I’ve been waiting for this book to come out for months. It finally showed up on my doorstep on Friday (it releases tomorrow, but I got lucky and got an ARC) and I gobbled it up by Sunday morning, reading it during stolen moments here and there.
Blogger Elizabeth Esther isn’t everyone’s cuppa tea. She’s not that poised goddess of tact and diplomacy we all so admire in Rachel Held Evans. She’s not just a funny adult Catholic convert you want to buddy up with over beers to talk about boys and babies and the pope.
She’s larger-than-life, she’s sloppy, she’s enthusiastic, and she’s loud. Her Catholicism is deeply personal and sometimes off-putting. She wears headscarves to church. She live-tweets American Idol. She has Twitter-rant ADHD and reads more books than I can keep up with, and has a daily schedule that’s probably more demanding than the president’s–yet she’s often able to write a blog post a day (when, you know, she’s not writing a book) and be a good friend and pour herself into everyone and everything she loves with abandon.
When we met up this past fall, I wasn’t sure if we’d get along. Our stories have a lot of overlap, but I’m an introvert and she’s not. I’m stiff and awkward when I get uncomfortable and she gets happy-puppy affectionate.
Guys, I can’t review this book without talking about the woman who wrote it. I don’t know how it will come across to someone who’s never met her, but as I was reading Girl At The End Of The World, all I could think was “damn, her voice is so clear.” Every event unfolds and I can hear her telling these stories. I can hear her laughing at herself, I can hear her tender heartbreak and forgiveness as she talks about her parents, and I can hear her admiration and devotion when she talks about her husband, Matt.
This book rings true.
Memoir is tricky. I love to hate Joan Didion because she’s such a good writer, but her voice is so very much that of an unreliable narrator to me that I find myself in internal dissent with anything she says. I want a new vantage point, other angles. There are other authors whose memoir messes with me in this way–they’re ever so slightly out of sync with themselves and can’t quite hear themselves talk when they write about their lives. It’s uncomfortable to read.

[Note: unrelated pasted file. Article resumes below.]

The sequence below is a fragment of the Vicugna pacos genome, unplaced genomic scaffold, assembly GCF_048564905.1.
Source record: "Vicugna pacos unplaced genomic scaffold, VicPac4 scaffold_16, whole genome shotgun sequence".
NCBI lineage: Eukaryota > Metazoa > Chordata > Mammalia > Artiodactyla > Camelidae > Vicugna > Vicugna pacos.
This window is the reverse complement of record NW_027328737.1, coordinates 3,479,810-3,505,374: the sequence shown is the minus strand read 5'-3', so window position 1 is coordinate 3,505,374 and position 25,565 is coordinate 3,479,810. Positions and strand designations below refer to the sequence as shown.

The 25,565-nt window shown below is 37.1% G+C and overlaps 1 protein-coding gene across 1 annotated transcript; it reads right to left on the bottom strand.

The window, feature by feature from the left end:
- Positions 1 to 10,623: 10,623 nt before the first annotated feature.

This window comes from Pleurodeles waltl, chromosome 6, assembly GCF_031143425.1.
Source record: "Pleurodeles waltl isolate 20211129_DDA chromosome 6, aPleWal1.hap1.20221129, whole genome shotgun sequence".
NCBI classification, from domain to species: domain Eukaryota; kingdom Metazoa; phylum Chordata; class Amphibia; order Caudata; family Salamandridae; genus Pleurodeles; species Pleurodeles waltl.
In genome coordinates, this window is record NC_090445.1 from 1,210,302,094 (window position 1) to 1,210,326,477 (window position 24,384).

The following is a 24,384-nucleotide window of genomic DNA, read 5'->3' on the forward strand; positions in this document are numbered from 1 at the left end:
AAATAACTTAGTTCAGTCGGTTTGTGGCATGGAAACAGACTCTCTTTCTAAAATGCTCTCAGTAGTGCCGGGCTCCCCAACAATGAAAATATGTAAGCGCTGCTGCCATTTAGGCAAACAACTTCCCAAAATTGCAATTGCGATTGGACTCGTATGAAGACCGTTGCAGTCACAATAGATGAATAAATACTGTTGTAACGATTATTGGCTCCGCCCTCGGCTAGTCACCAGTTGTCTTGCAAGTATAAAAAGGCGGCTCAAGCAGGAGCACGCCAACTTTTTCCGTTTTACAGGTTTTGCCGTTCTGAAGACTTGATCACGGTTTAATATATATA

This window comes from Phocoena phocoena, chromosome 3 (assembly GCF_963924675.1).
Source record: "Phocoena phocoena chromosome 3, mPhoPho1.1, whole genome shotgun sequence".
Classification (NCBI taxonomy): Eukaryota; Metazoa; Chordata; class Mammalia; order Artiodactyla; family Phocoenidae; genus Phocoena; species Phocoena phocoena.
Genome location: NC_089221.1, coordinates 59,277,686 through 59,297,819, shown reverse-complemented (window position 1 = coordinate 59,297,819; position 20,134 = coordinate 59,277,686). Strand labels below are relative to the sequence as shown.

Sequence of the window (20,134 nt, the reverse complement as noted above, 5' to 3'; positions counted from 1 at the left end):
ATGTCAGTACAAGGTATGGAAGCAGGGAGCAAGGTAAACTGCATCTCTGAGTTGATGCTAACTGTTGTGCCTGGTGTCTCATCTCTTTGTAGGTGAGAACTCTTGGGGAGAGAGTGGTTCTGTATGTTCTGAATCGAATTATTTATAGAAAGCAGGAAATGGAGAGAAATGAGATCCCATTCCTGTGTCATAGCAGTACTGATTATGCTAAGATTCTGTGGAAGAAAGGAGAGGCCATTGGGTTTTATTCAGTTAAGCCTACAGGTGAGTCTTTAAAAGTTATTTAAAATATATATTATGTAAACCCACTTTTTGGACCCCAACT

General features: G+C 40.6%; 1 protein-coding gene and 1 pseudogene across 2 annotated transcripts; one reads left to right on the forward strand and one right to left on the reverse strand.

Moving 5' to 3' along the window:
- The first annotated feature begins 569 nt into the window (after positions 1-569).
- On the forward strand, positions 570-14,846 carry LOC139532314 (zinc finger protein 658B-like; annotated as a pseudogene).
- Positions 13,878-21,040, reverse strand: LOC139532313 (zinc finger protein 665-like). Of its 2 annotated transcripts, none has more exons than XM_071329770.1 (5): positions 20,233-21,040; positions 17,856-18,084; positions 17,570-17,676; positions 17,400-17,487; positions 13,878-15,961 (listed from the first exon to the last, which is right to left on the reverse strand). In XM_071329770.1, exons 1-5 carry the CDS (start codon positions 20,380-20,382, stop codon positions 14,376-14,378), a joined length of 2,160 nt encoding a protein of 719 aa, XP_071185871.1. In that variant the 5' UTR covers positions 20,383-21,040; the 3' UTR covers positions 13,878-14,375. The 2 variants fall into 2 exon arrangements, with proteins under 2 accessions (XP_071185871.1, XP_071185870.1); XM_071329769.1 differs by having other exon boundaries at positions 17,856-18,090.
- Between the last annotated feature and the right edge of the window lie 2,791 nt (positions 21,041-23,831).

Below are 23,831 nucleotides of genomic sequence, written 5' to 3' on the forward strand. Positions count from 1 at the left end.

This book is uncomfortable to read, but that’s not why. Elizabeth Esther has taken the memories from her formative years in her grandparents’ cult and grabbed these memories by the ears and showed us their bald faces–crooked teeth, handsome eyes, bad breath, and all. There is no disingenuous narration. There is only the agony of being a child, craving security and affection, and getting told that God doesn’t like you and your parents will beat you because of it.
This book is a love letter, from Elizabeth Esther to her child self. And, I think too, it’s a love letter to her own five children — who are the reasons she found the strength to leave the cult and seek out a God who loves. It’s a promise to work against the curse of legalism, shame, and abuse, to give her babies a family life with the love and security that little EE didn’t get to know.
We’re getting to eavesdrop on these conversations, as readers. We’re being handed her heart and we’re given permission to look at her scars. I’d feel more guilty about that if her writing of dialogue wasn’t so vivid and funny. But it is, and so I read and laughed and lost myself in the story. And I offer it to you, if you can stomach it, with this commendation:
Look how beautiful she is.